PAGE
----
Ad Alert

Xtreme Nitro and Maxx Test 300

Want to see almost every suspicious weight-loss ad technique in one place?

Ad Alert

Xtreme Nitro and Maxx Test 300

Want to see almost every suspicious weight-loss ad technique in one place? Look no further. We recently received an email that had the subject line “Strenght Muscle – Instant Fitness” and contained a link to what looks like a health newsletter. If you thought the subject line should say Strength Muscle, because “strenght” isn’t a thing, you would be right. But also, you would be wrong, because for some reason the site really is called Strenght Muscle. The homepage half-heartedly tries to pretend it doesn’t have a ridiculous misspelled version of what would already be a pretty silly name…

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…but whether it succeeds is debatable.

Strenght Muscle makes incredible claims about two diet supplements, Xtreme Nitro and Maxx Test 300. These claims include:

  • “It’s a deadly combo for getting insanely ripped.”
  • “The two supplemental are clinically proven to flush out all the junks in your body and melt away body fat without harming your immune system.” [Ed. – why must fat always “melt away” in ads like this?]
  • “lose the fat & get shredded abs in less than 1 month”
  • “I Gained 13.9 Lbs of muscle in 4 Weeks while losing 8.5 pounds of fat with No Special Diet and No Intense Exercise. That’s a total of 22.4 pounds of fat lost, because of the 13.9 lbs of muscle gained!”

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Red Flags:

  • Poor spelling and grammar throughout, even without counting “Strenght.”
  • Just about every link in the newsletter goes to the product order page for Xtreme Nitro or Maxx Test 300, including the links that say “Yoga” or “Click on the video to play.”
  • Extreme (or should we say “Xtreme”?) weight-loss and muscle-building claims are unsupported by scientific evidence.
  • Right-clicking is disabled on the newsletter page. This means you can’t view the page source or lots of other revealing information.
  • The newsletter advertises an exclusive, limited “An advertising term used to lure you into buying something that’s not free. A mythical concept, much like time travel and bigfoot. trial” of each supplement that ends on the current date.
  • When you click through to the product pages and read the terms of service, it becomes clear that buying either product will get you entangled in a negative-option offer. After your free trial, which lasts only 14 days, you will be charged $79.95 for each bottle of Xtreme Nitro and $87.47 for each bottle of Maxx Test 300 you received in addition to shipping and handling. You will continue to receive these products and be charged every month until you cancel.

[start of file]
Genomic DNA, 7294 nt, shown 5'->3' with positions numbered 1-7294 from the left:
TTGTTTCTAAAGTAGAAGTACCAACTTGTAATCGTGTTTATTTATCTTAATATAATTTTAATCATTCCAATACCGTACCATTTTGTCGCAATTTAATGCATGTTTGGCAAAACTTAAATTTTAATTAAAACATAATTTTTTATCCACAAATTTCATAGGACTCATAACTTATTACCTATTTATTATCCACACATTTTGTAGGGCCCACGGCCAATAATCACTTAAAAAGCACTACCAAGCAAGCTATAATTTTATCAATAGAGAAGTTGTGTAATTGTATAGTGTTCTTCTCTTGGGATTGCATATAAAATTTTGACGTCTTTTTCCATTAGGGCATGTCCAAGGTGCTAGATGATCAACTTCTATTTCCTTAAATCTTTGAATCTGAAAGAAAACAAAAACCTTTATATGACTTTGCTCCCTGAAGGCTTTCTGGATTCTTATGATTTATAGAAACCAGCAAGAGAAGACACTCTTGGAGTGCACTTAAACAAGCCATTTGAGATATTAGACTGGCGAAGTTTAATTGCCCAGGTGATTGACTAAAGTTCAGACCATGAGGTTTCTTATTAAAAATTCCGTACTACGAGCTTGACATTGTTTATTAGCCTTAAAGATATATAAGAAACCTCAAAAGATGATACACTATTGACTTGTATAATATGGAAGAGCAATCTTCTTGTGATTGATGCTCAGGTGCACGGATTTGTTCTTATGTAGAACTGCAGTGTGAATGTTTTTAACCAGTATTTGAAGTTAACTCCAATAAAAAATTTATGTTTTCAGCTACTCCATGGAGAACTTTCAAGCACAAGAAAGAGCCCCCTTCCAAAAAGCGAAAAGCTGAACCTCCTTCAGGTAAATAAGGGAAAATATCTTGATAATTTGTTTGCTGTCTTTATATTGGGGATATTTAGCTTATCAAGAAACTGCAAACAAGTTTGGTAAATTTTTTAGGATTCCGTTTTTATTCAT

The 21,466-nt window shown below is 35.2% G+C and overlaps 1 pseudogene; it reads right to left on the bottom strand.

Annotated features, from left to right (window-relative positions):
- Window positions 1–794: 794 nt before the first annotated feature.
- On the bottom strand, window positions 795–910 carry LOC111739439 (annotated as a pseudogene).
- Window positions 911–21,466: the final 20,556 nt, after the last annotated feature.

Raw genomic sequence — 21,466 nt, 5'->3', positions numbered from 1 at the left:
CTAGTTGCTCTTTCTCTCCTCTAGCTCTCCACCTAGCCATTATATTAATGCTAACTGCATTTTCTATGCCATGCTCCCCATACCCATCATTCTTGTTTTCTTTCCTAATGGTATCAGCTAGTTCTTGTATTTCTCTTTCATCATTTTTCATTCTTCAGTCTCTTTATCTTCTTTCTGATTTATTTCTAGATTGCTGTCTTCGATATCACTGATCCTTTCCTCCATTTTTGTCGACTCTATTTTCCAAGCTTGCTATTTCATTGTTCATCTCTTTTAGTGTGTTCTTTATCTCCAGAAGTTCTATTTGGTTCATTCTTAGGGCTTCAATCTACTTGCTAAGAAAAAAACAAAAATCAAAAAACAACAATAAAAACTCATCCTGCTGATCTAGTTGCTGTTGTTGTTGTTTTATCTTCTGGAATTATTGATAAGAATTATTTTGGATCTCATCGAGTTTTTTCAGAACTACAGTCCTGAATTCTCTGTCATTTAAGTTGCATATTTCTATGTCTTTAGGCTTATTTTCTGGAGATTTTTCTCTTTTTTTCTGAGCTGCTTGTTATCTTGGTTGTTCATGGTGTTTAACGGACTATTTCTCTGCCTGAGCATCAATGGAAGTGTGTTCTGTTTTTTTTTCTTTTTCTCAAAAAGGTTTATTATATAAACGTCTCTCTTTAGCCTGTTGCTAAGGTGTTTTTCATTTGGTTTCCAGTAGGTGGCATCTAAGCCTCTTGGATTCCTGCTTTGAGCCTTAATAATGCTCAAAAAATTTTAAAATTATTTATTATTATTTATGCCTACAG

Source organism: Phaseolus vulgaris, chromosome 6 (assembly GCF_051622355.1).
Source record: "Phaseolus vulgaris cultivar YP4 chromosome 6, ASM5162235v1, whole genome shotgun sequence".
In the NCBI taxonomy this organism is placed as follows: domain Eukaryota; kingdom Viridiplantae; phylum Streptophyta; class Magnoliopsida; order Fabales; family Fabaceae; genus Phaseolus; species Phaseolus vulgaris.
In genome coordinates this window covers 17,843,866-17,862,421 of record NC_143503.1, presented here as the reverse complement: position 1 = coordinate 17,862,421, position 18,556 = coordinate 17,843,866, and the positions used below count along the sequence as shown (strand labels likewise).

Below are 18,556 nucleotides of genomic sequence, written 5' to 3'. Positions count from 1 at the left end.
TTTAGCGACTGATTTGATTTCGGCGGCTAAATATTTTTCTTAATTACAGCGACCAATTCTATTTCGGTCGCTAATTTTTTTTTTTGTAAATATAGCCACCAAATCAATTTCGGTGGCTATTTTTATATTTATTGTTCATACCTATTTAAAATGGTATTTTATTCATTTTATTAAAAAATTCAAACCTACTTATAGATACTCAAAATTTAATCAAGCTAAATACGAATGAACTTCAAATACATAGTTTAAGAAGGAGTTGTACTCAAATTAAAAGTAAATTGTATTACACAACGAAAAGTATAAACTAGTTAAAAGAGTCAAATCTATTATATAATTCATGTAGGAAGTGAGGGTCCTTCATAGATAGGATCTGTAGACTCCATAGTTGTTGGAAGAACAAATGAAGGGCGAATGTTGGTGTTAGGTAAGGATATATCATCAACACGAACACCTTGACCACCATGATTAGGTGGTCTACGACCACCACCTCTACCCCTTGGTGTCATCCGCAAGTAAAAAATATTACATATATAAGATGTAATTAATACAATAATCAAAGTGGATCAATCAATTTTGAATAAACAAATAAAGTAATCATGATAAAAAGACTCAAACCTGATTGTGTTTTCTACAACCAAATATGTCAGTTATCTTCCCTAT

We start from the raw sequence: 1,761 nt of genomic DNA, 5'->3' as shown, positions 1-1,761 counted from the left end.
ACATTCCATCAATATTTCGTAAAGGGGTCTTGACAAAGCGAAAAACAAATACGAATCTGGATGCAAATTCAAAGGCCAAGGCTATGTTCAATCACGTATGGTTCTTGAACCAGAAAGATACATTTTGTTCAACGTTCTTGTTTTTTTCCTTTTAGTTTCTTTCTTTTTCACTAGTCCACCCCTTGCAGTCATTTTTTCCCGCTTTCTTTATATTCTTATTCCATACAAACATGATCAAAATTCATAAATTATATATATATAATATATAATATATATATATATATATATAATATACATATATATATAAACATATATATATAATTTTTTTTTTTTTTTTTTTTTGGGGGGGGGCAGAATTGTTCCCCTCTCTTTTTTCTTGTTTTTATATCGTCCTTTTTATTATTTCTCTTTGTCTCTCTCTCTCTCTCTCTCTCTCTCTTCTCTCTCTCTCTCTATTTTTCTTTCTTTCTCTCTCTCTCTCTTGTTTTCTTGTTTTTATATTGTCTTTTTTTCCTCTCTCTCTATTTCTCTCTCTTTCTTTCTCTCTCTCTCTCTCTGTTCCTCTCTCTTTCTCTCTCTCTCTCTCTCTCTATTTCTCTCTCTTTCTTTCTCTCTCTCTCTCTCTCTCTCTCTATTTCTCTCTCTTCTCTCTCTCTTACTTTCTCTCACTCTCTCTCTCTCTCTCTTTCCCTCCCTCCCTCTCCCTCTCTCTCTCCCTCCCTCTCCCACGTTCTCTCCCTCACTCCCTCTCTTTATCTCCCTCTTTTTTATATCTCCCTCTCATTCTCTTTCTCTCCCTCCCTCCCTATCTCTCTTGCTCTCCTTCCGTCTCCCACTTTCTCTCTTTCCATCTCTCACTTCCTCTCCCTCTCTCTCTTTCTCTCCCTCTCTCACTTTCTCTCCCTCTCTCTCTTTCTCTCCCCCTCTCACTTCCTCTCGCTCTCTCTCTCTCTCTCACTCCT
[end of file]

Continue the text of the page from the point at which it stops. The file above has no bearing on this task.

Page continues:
• When you try to leave the page, you get one of these An advertisement that pops up in a new window when you’re browsing the internet. windows:

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And did we mention the newsletter isn’t a real newsletter? The Terms and Conditions in fine print at the bottom of the page include the following (emphasis added):

THIS IS AN ADVERTISEMENT AND NOT AN ACTUAL NEWS ARTICLE, BLOG, OR CONSUMER PROTECTION UPDATE.[…] This website, and any page on the website, is based loosely off a true story, but has been modified in multiple ways including, but not limited to: the story, the photos, and the comments. Thus, this page, and any page on this website, are not to be taken literally or as a non-fiction story. […] This page receives compensation for clicks on or purchase of products featured on this site. This page also accepts forms of cash advertising, sponsorship, paid insertions or other forms of compensation.The compensation received may influence the advertising content, topics or posts made in this page. That content, advertising space or post may not always be identified as paid or sponsored content.

We could go on, but hopefully you now have enough reason to think twice before ordering these products. And as always, you should check with your doctor before taking any new dietary supplements.

For another very similar ad alert, see Xtreme Muscle Pro.

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